Van's Aircraft RV-3

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RV-3
Vans RV-3 (N46HC).jpg
Role RV-3
National origin United States
Manufacturer Van's Aircraft
Designer Richard VanGrunsven
Introduction 1971
Status RV-3: Production completed
RV-3B: In production
Number built 281 (November 2014)[1]
Unit cost
USD$35,000-$63,000
Developed from Stits Playboy
RV-3
Van's Aircraft RV-3, showing the design's low frontal area

The Van's RV-3 is a single-seat, single-engine, low-wing kit aircraft sold by Van's Aircraft.[2] Unlike many other aircraft in the RV line the RV-3 is only available as a tail-wheel equipped aircraft, although it is possible that some may have been completed by builders as nose-wheel versions. The RV-3 is the genesis design for the rest of the RV series, all which strongly resemble the RV-3. The RV-4 was originally developed as a two-seat RV-3.

Development[edit]

The architect of the line of Van’s aircraft, Richard VanGrunsven, designed the RV-3 in the late 1960s after experience flying the Stits Playboy amateur-built aircraft. The RV-3 started out as an attempt to maintain the Playboy’s layout and concept but to improve it in every regard. The RV-3 was designed to have light handling, aerobatic capabilities, fast cruise speeds and short field STOL capabilities. The RV-3 was also designed from the start for serious travel and as such carries 30 US gallons of fuel giving it a range of about 600 statute miles. The design horsepower is 100-150 typically using a Lycoming O-235 or Lycoming O-320 powerplant, although some builders have fitted RV-3s with more powerful engines.

The RV-3 uses a NACA 23012 airfoil on a constant chord wing. Construction is semi-monocoque of predominantly 2024-T3 aluminum sheet. The wings are built around an aluminum I-beam spar with a lighter rear spar. The aircraft has plain flaps operated by a handle. The main landing gear is attached directly to the welded steel engine mount and consists of tapered, sprung steel tubes. Construction time for the RV-3 is reported to be 1300 hours for a first time builder.

The very first RV-3 built by VanGrunsven won “Best Aerodynamic Detailing” at the 1972 EAA Oshkosh Convention.

There is an RV-3A model, but its designation does not follow VanGrunsven’s normal system, where “A” models are nosewheel equipped versions. An RV-3A is an early RV-3 that has undergone rear spar and wing root upgrades as described in Van's publication CN-1. Due to ongoing structural concerns the production of RV-3 kits was suspended in 1996. Continued customer demand for the single seat design resulted in VanGrunsven engineering a new wing for the RV-3. Production of kits was restarted a few years later. New aircraft completed since the wing redesign and aircraft that have been retrofitted with the new wing are referred to as an RV-3B.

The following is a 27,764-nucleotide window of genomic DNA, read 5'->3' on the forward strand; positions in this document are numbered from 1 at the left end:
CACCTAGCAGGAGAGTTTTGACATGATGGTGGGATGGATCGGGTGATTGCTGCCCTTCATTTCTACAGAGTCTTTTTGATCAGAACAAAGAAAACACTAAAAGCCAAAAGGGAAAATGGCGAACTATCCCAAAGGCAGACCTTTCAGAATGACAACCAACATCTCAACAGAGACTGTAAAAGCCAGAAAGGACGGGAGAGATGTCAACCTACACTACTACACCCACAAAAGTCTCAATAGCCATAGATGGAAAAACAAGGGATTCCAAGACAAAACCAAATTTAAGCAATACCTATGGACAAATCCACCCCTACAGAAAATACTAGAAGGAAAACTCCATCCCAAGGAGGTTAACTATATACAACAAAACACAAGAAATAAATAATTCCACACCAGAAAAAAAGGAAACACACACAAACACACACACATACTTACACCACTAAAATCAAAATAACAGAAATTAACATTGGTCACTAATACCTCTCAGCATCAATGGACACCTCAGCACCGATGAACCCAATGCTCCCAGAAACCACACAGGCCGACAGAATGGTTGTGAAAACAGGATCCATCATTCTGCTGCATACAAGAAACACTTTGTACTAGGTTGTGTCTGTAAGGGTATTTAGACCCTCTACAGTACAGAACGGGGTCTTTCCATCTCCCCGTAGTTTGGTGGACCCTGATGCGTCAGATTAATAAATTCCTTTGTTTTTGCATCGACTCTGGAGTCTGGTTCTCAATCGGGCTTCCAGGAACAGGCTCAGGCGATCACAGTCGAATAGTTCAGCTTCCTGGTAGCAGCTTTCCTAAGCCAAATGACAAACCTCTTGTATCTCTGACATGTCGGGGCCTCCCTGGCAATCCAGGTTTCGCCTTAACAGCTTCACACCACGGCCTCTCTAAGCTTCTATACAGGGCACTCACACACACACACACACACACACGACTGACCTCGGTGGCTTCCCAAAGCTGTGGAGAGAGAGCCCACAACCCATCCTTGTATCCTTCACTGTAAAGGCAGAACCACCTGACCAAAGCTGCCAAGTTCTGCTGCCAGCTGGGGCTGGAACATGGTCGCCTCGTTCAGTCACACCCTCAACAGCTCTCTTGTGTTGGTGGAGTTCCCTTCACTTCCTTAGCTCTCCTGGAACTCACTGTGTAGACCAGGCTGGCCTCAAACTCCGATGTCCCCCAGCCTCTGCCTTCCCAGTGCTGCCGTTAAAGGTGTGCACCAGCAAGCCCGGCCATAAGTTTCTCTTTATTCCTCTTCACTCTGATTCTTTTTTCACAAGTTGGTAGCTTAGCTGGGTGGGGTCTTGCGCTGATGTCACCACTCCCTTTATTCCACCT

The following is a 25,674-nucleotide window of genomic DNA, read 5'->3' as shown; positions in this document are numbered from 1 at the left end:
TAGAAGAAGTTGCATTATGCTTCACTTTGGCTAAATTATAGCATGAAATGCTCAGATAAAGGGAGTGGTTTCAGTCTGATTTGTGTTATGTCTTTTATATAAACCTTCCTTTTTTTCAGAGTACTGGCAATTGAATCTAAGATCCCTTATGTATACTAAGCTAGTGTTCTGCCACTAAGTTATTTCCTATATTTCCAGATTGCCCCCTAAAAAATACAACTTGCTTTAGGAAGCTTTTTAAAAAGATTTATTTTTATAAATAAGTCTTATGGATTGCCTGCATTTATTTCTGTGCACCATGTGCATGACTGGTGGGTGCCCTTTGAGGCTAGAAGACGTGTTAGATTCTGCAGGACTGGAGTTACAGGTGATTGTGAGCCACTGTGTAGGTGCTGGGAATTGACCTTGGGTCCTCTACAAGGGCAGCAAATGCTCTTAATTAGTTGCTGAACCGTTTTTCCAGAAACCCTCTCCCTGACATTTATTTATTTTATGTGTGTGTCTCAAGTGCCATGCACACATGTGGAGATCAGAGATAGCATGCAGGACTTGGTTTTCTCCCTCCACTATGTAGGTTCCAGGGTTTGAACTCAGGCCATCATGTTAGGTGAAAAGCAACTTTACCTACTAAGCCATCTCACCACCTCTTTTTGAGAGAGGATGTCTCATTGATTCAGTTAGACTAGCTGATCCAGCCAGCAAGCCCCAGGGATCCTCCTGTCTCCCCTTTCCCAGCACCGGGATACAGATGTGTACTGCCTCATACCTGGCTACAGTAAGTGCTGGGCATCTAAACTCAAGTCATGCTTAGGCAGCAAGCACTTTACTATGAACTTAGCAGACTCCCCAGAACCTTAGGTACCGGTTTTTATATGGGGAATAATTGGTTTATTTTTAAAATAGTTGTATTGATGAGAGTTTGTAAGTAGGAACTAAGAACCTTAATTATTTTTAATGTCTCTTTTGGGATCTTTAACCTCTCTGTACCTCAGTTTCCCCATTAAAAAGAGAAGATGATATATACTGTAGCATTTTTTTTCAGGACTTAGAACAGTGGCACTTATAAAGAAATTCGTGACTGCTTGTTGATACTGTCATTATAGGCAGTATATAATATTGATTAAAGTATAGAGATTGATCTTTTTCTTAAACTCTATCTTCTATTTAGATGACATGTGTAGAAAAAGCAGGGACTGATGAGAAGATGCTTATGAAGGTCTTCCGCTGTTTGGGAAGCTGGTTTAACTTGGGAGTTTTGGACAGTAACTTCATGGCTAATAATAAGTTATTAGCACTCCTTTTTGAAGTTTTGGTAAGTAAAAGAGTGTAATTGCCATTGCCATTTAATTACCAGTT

By November 2014 281 RV-3s had been completed and were flying.[1]

Aircraft on display[edit]

Specifications (RV-3B)[edit]

Van's Aircraft RV-3 instrument panel

General characteristics

  • Crew: one pilot
  • Capacity: no passengers
  • Length: 19 ft 0 in (5.85 m)
  • Wingspan: 19 ft 11in (6.12 m)
  • Height: 5 ft 0 in (1.54 m)
  • Wing area: 90 ft² (8.35 m²)
  • Empty weight: 750 lb (340 kg)
  • Loaded weight: 1,100 lb (498 kg)
  • Max. takeoff weight: 1,100lb (498kg)
  • Powerplant: 1 × Lycoming O-320 fixed pitch, 150hp (111 kW)

Performance

See also[edit]

Related development
Aircraft of comparable role, configuration and era

References[edit]

  1. ^ a b Vans Aircraft (5 April 2013). "First Flights". Retrieved 5 April 2013. 
  2. ^ Vandermeullen, Richard: 2012 Kit Aircraft Buyer's Guide, Kitplanes, Volume 28, Number 12, December 2011, page 74. Belvoir Publications. ISSN 0891-1851
  3. ^ EAA AirVenture Museum (2012). "Van Grunsven RV-3 Prototype – N17RV". Retrieved 11 May 2012. 
  • Van's Aircraft Website
  • Armstrong, Kenneth, Choosing Your Homebuilt – The One You’ll Finish And Fly, Butterfield Press, Templeton CA 1993.
  • Bowers, Peter M, Guide to Homebuilts 9th Edition, TAB Books Blue Ridge Summit PA, 1984.
  • Plane and Pilot, 1978 Aircraft Directory, Werner and Werner, Santa Monica CA 1978

External links[edit]